City of Edmonton. Office of the Auditor General

Identity area

Type of entity

Corporate body

Authorized form of name

City of Edmonton. Office of the Auditor General

Parallel form(s) of name

  • City of Edmonton. Office of the City Auditor (2001-current)

Standardized form(s) of name according to other rules

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Description area

Dates of existence

1977 - current


The Office of the Auditor General was established in 1977 by Bylaw No. 4873: A Bylaw to Appoint a City Auditor General. An Auditor was appointed in late 1977 but did not start work until January 1, 1978. At the time, Edmonton was the only municipality in Canada to have an auditor general. When the Office was created, it absorbed the internal audit section which had previously been part of the Finance Department.

The Office of the Auditor General was envisioned as an independent financial overseer for the City. The position was appointed by City Council and was accountable directly to City Council unless otherwise directed. After a major internal reorganization in 1997, the Office of the Auditor General began receiving administrative support from the Office of the City Manager, but the two remained otherwise independent of one another.

When it was established in 1977, the role of the Office of the Auditor General was to examine the financial, administrative, and organizational affairs of the City of Edmonton. Analysis was done to ensure efficient, effective, and economical operations, and to promote accountability and continuous improvement. The work was done in a variety of ways. Cash audits determined whether cash resources were handled in a manner consistent with established City requirements and safeguards against loss. Comprehensive reviews determined whether a department, service, or program operated efficiently, effectively, and economically, and whether risks were minimized. Advisory services assisted in the development or enhancement of sound business practices and strategies. Governance activities determined whether corporate management practices met general ethical and performance standards, and complied with legal and regulatory requirements. Investigative services proved or refuted alleged fraudulent or inappropriate behaviour on the part of a City employee, Council member, or other party. Special projects included all audits, investigations, or studies not listed in the annual audit plan. Finally, system audits ensured that adequate controls were built into automated systems and determined whether they continued to operate effectively.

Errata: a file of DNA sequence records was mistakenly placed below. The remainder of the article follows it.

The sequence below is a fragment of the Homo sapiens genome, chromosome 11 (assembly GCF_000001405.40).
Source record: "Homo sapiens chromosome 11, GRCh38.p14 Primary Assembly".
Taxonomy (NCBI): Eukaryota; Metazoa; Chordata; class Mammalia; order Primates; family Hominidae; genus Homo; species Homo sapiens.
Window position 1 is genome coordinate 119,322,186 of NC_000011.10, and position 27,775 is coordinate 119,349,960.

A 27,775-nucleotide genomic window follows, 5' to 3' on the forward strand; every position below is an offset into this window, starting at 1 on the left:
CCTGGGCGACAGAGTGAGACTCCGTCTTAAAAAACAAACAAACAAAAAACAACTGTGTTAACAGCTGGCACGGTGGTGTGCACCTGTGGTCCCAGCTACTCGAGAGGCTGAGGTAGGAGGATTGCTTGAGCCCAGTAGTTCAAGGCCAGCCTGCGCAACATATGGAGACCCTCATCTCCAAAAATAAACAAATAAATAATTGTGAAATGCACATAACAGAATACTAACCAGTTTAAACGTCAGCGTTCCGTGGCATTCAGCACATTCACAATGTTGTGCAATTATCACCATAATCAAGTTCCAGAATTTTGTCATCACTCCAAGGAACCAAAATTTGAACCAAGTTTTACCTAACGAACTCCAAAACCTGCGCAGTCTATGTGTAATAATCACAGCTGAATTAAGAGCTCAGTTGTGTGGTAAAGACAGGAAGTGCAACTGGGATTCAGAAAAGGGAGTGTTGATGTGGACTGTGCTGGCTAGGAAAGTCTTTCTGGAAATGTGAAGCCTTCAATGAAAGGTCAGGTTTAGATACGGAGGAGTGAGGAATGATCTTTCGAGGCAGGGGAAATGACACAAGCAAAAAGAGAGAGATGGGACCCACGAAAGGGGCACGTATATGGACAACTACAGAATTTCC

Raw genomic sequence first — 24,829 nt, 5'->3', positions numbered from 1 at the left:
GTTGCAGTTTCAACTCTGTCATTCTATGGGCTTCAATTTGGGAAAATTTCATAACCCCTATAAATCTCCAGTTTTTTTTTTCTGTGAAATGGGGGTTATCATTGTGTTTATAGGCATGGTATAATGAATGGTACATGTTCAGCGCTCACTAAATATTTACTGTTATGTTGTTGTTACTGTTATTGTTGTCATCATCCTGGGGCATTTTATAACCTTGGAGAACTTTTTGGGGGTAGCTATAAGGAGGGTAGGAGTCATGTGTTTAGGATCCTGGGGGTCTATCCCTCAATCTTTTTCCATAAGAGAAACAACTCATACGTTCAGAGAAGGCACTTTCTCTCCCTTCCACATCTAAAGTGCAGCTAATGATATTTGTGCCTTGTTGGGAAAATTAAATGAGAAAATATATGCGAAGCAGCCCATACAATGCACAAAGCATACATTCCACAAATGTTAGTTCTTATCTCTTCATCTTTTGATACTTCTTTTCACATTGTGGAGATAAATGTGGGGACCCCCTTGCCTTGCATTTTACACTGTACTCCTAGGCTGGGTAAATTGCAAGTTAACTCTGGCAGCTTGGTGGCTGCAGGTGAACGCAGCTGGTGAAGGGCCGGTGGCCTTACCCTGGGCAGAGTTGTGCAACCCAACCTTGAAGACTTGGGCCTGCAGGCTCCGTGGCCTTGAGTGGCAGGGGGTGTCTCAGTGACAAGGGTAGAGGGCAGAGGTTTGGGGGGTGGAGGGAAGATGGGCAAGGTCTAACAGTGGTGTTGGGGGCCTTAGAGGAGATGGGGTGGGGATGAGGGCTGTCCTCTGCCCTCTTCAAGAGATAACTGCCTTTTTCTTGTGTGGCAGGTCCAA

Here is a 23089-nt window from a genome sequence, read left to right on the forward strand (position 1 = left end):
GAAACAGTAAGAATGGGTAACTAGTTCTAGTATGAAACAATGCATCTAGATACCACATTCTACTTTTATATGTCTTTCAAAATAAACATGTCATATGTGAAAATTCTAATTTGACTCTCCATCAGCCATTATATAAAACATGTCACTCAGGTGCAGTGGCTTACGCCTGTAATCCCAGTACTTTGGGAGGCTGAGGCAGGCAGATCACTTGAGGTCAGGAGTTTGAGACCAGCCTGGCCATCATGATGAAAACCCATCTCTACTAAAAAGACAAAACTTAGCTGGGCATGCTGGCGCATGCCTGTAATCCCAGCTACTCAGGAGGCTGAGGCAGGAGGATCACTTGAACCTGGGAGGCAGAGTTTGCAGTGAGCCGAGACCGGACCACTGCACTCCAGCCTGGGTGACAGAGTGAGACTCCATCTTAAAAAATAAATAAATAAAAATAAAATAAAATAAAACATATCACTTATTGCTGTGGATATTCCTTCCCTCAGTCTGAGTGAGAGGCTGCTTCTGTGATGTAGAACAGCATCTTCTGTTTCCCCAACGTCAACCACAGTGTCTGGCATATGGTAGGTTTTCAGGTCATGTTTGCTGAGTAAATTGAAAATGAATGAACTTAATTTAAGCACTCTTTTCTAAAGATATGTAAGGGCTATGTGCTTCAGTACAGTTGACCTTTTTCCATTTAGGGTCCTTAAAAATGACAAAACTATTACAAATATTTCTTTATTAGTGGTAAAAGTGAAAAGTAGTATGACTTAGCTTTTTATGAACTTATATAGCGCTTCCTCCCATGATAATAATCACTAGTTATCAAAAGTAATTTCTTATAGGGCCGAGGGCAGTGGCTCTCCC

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City of Edmonton Archives

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Maintenance notes

  • Clipboard

  • Export

  • EAC

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